Shortly after New Year’s Day, Uncle Weed recounts highlights from the passing year including a surprising visit with bong-toting ice fishermen on a frozen neighborhood lake, plus recaps on concerts, spreading messages to media and youth, voting often, speaking out, supporting soldiers and peaceniks, resisting cynicism, researching the painter Varley, publishing literature, sparking coverage of Olympics, making a board game, gallery visits, riding the new SeaBus, remembering ole dead gramps, drinking stout and earl grey tea, and the joys of treading on thin ice.
I’m on a one week tour — a series of events focusing on bikes and cities timed to coincide with the release of my Bicycle Diaries book. I told the publisher I didn’t think I’d be very good as a reader — which is the usual way authors are trotted out to promote their books — so I suggested instead we do a series of forums focusing on our cities and how bikes have become a symptom of a new interest in urban living in North America. (This has a little bit of the added effect of hinting that the book is not just about riding a bike.) The publicity department of Viking, the publisher, generously helped put these events together. Sometimes they are held in bookstores, as those are the venues the publisher knows; and sometimes, like last night in Austin, in small theaters.
At each event there will be a representative of the local city government; an advocate; a theorist/designer/planner or historian; …and me. We each do short (10-15 min.) presentations about our area of expertise and then there is some Q&A and then we’re done. So far, I’ve been to NYC and Austin and Seattle and it’s working pretty well. By bringing these elements and people together the events serve as a catalyst, a reminder and a symbol that perception and policies are changing — about bikes as a way of getting around and about how our lives in cities can be. The interest and turnout might be as much for the content as what’s on stage.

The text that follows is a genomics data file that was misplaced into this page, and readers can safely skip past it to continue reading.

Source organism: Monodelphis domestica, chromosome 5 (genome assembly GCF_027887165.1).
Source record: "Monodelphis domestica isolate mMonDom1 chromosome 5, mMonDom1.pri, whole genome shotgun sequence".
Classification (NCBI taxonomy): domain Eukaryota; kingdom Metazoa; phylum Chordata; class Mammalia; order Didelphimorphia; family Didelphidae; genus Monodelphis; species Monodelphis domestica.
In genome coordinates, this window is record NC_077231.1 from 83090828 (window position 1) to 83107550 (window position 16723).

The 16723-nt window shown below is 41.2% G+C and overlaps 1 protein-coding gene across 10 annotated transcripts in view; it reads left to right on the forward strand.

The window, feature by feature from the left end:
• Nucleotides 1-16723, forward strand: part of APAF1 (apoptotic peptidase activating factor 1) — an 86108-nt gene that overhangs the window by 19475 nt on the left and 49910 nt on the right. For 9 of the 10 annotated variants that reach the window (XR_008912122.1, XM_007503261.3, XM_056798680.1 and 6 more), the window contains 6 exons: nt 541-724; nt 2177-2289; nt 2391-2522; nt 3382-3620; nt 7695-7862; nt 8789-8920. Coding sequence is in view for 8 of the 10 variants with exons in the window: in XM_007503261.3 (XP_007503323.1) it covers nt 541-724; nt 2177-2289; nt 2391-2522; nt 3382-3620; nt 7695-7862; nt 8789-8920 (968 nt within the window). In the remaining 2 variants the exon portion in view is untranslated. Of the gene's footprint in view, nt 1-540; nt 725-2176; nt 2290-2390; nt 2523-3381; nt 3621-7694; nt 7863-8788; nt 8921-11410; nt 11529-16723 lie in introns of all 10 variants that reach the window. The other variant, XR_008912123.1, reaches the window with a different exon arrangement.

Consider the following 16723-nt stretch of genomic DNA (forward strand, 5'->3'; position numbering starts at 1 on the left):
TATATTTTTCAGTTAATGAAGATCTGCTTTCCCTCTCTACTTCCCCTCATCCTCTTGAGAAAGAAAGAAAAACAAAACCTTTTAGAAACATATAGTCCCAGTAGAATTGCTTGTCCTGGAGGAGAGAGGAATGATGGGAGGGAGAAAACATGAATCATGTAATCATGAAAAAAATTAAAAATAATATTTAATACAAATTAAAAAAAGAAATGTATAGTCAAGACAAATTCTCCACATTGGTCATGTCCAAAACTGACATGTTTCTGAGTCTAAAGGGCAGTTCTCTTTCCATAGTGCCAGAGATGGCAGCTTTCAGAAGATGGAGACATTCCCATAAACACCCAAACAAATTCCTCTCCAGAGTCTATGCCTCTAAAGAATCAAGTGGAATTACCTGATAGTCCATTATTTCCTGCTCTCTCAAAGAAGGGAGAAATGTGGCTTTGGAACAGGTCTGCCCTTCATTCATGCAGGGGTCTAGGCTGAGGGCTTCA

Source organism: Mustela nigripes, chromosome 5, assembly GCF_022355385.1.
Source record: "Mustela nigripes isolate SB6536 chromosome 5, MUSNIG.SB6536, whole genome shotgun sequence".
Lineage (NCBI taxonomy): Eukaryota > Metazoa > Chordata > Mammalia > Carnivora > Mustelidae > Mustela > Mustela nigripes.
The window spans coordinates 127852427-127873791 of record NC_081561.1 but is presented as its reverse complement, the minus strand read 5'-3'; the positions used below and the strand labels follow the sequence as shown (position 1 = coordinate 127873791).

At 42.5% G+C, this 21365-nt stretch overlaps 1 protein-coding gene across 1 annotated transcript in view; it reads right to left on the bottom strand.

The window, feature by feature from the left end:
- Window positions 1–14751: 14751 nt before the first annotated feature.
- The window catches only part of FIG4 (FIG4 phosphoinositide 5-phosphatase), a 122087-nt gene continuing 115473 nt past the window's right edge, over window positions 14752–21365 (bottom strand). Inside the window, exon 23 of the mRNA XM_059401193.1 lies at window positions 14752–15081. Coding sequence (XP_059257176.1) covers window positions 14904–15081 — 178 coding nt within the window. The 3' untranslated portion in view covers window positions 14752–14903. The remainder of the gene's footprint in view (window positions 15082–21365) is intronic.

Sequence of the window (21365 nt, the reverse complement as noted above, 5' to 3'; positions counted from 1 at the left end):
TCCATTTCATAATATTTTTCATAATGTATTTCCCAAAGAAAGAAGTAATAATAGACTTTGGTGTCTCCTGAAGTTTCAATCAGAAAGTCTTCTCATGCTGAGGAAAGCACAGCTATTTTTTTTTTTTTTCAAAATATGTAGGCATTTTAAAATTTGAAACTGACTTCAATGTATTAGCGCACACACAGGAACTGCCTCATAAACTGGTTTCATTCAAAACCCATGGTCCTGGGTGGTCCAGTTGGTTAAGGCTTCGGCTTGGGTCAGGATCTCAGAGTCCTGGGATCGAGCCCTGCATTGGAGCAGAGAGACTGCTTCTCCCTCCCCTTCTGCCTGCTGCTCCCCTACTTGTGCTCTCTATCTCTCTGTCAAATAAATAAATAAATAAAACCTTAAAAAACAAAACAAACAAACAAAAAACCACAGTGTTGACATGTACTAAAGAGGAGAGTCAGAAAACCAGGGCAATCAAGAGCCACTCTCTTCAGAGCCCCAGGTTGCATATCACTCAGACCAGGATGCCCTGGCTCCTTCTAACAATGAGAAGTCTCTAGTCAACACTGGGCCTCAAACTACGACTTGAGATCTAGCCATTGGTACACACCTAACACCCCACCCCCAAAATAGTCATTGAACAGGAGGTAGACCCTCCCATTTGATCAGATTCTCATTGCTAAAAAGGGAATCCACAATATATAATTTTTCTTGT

The morning after I arrived here I rode around Austin and discovered that a surprising amount of the downtown area has been given over to parking.
There are parking lots everywhere and, maybe because of the oppressive heat in the Texas summers, lots of indoor parking structures as well. Some of these take up a whole block and some only take up the ground floor of a downtown building. Either way, they kill any potential for life, business, interchange and encounters on those blocks. It seems that not only did the city accommodate cars with some massive freeways that are often jammed up, but they have given some of their best downtown real estate simply to house automobiles. I was reminded that the vibrant “people” streets (South Congress and 6th St.), no matter if you love or hate those scenes, would never exist if there were massive parking structures on every block there. The vacant lots on S. Congress are now filled with tent kiosks and tiny Airstreams and other trailers that serve as specialized food carts (like the ones in Portland). I got a mushroom tamale and berry smoothie at one, and they were great.